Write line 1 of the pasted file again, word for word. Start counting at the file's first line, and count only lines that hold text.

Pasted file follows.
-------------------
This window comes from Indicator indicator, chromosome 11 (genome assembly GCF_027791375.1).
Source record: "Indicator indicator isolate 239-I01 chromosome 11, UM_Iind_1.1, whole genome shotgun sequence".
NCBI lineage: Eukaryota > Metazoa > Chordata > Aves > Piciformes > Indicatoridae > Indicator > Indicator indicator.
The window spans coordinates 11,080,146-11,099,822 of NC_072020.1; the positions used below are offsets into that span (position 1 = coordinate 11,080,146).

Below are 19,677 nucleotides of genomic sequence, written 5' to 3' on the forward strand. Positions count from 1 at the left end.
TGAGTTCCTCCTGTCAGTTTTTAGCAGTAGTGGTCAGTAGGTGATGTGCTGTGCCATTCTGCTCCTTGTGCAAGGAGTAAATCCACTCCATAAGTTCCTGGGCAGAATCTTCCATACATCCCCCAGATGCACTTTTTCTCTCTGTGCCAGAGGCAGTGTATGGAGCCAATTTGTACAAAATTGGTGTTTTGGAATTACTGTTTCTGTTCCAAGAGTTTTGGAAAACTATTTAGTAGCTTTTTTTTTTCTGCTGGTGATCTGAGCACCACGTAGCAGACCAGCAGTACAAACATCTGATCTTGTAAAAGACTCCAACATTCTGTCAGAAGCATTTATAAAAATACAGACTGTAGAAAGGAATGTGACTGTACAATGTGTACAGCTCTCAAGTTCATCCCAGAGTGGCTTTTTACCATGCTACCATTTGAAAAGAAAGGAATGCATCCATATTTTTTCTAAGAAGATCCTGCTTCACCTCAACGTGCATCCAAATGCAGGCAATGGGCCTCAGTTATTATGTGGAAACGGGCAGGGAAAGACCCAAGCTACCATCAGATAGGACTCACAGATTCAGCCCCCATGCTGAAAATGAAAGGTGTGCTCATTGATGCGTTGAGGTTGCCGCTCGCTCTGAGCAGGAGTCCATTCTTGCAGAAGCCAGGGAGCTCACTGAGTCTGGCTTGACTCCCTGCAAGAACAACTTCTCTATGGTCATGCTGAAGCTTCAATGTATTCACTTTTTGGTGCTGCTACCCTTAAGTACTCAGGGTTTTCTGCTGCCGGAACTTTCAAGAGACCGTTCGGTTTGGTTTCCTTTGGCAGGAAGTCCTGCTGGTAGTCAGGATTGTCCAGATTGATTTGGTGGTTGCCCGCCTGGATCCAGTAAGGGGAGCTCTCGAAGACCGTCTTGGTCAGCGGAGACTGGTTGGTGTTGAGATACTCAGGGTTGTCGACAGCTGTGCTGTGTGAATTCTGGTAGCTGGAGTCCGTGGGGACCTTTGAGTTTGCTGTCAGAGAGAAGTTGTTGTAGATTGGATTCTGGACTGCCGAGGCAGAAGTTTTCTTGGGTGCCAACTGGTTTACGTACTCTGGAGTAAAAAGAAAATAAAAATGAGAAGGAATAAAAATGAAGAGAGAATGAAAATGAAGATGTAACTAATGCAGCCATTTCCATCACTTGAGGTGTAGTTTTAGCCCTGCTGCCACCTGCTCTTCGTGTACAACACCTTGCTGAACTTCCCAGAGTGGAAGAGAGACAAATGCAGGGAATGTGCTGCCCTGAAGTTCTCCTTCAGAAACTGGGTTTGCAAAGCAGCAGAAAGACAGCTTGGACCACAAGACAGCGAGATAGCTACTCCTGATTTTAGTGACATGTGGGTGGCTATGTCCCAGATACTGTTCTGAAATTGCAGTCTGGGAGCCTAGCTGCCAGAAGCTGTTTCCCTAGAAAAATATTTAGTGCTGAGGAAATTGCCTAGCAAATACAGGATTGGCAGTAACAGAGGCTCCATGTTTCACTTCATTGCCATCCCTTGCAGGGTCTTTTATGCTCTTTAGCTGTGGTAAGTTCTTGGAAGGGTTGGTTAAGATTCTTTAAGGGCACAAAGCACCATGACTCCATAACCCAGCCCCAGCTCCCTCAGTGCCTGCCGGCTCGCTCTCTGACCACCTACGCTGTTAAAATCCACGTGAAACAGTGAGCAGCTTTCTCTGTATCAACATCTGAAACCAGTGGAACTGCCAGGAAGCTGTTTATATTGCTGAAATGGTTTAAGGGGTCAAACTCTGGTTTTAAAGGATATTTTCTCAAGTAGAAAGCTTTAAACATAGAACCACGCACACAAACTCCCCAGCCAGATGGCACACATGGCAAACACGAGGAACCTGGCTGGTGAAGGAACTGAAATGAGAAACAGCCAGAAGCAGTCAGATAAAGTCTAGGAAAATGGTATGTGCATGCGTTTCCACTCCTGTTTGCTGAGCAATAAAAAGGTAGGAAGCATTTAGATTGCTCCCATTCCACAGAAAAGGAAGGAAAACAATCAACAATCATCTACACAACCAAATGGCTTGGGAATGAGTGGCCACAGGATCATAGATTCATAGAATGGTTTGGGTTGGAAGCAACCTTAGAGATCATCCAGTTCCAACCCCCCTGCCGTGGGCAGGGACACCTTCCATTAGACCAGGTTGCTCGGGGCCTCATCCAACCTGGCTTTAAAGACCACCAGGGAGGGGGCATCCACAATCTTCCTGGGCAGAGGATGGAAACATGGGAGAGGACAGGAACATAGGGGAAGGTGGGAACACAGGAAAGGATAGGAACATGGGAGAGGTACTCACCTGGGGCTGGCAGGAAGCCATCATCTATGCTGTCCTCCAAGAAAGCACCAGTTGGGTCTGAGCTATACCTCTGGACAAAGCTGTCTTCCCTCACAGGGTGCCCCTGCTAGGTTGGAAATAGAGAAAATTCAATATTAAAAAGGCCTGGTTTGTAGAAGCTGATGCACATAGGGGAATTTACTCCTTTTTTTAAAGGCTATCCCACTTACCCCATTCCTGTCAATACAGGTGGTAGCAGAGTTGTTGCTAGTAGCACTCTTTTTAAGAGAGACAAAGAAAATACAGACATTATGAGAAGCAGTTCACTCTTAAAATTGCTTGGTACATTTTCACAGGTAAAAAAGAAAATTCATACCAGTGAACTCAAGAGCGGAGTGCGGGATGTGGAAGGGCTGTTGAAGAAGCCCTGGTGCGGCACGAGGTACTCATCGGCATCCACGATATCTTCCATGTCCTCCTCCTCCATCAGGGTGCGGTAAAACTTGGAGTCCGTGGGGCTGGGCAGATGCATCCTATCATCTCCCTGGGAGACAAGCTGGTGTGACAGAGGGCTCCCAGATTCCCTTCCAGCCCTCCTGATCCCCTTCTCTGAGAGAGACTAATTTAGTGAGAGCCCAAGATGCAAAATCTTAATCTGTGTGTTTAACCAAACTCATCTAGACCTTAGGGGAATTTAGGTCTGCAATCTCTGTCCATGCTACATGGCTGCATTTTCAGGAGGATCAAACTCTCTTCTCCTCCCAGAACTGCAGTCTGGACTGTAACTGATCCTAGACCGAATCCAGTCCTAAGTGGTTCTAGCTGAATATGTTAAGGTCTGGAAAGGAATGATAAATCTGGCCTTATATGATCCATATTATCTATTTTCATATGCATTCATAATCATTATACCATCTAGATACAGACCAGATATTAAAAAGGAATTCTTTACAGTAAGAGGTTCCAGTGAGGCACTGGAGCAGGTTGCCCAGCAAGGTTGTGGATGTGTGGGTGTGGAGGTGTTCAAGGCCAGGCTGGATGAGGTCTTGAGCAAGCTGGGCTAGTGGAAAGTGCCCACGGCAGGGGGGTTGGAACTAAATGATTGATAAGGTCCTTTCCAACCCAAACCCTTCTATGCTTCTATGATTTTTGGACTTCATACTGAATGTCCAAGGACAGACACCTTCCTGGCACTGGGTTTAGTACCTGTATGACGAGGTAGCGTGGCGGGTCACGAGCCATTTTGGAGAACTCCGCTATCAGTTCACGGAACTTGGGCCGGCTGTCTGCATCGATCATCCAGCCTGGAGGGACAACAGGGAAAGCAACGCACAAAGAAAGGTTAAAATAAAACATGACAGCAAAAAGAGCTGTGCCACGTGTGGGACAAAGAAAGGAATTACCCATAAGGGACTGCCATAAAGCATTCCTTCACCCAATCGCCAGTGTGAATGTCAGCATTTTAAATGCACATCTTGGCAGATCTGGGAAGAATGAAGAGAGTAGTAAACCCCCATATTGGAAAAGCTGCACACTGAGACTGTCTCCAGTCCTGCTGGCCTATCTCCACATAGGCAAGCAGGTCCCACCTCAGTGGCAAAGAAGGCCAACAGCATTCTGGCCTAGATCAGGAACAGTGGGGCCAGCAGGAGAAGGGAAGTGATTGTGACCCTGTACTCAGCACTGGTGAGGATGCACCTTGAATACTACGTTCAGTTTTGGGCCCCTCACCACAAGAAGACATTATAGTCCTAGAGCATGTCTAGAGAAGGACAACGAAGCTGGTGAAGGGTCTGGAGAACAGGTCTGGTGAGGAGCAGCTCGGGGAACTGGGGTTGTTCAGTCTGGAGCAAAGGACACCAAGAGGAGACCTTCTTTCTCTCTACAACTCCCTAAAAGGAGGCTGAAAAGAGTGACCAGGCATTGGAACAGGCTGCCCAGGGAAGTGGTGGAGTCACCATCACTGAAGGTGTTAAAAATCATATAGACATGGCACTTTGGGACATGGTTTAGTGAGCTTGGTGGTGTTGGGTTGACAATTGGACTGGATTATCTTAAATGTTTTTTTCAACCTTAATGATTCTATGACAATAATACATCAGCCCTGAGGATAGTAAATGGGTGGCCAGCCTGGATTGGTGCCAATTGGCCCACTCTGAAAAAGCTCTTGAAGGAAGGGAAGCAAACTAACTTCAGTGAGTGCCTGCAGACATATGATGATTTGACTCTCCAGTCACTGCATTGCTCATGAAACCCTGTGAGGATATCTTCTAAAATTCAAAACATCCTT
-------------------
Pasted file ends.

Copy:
This window comes from Indicator indicator, chromosome 11 (genome assembly GCF_027791375.1).